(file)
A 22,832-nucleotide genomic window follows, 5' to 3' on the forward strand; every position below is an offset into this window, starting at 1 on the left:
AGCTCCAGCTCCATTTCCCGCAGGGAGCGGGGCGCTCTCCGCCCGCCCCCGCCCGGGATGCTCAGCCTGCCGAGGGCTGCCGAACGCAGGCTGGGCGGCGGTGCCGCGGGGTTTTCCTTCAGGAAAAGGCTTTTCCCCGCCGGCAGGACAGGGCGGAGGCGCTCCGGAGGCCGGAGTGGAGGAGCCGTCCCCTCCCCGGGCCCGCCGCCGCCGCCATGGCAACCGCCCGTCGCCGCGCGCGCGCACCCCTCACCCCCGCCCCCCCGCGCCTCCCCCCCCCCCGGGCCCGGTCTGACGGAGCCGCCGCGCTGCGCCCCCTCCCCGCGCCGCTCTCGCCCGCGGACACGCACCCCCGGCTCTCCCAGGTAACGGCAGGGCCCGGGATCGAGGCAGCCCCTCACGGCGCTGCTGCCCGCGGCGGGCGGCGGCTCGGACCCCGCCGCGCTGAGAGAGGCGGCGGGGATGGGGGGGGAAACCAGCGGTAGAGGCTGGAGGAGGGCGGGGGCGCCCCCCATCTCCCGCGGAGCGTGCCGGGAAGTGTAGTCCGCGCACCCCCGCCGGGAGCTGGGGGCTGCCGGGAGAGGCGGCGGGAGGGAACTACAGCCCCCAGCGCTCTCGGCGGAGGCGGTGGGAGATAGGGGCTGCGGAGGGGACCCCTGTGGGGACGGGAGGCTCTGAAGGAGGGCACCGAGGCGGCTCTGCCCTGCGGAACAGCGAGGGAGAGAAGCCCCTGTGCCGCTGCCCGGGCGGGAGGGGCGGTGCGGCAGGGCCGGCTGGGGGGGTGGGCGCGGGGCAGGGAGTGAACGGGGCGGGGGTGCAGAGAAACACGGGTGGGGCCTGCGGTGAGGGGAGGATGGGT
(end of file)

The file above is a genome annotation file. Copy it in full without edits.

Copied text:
A 22,832-nucleotide genomic window follows, 5' to 3' on the forward strand; every position below is an offset into this window, starting at 1 on the left:
AGCTCCAGCTCCATTTCCCGCAGGGAGCGGGGCGCTCTCCGCCCGCCCCCGCCCGGGATGCTCAGCCTGCCGAGGGCTGCCGAACGCAGGCTGGGCGGCGGTGCCGCGGGGTTTTCCTTCAGGAAAAGGCTTTTCCCCGCCGGCAGGACAGGGCGGAGGCGCTCCGGAGGCCGGAGTGGAGGAGCCGTCCCCTCCCCGGGCCCGCCGCCGCCGCCATGGCAACCGCCCGTCGCCGCGCGCGCGCACCCCTCACCCCCGCCCCCCCGCGCCTCCCCCCCCCCCGGGCCCGGTCTGACGGAGCCGCCGCGCTGCGCCCCCTCCCCGCGCCGCTCTCGCCCGCGGACACGCACCCCCGGCTCTCCCAGGTAACGGCAGGGCCCGGGATCGAGGCAGCCCCTCACGGCGCTGCTGCCCGCGGCGGGCGGCGGCTCGGACCCCGCCGCGCTGAGAGAGGCGGCGGGGATGGGGGGGGAAACCAGCGGTAGAGGCTGGAGGAGGGCGGGGGCGCCCCCCATCTCCCGCGGAGCGTGCCGGGAAGTGTAGTCCGCGCACCCCCGCCGGGAGCTGGGGGCTGCCGGGAGAGGCGGCGGGAGGGAACTACAGCCCCCAGCGCTCTCGGCGGAGGCGGTGGGAGATAGGGGCTGCGGAGGGGACCCCTGTGGGGACGGGAGGCTCTGAAGGAGGGCACCGAGGCGGCTCTGCCCTGCGGAACAGCGAGGGAGAGAAGCCCCTGTGCCGCTGCCCGGGCGGGAGGGGCGGTGCGGCAGGGCCGGCTGGGGGGGTGGGCGCGGGGCAGGGAGTGAACGGGGCGGGGGTGCAGAGAAACACGGGTGGGGCCTGCGGTGAGGGGAGGATGGGT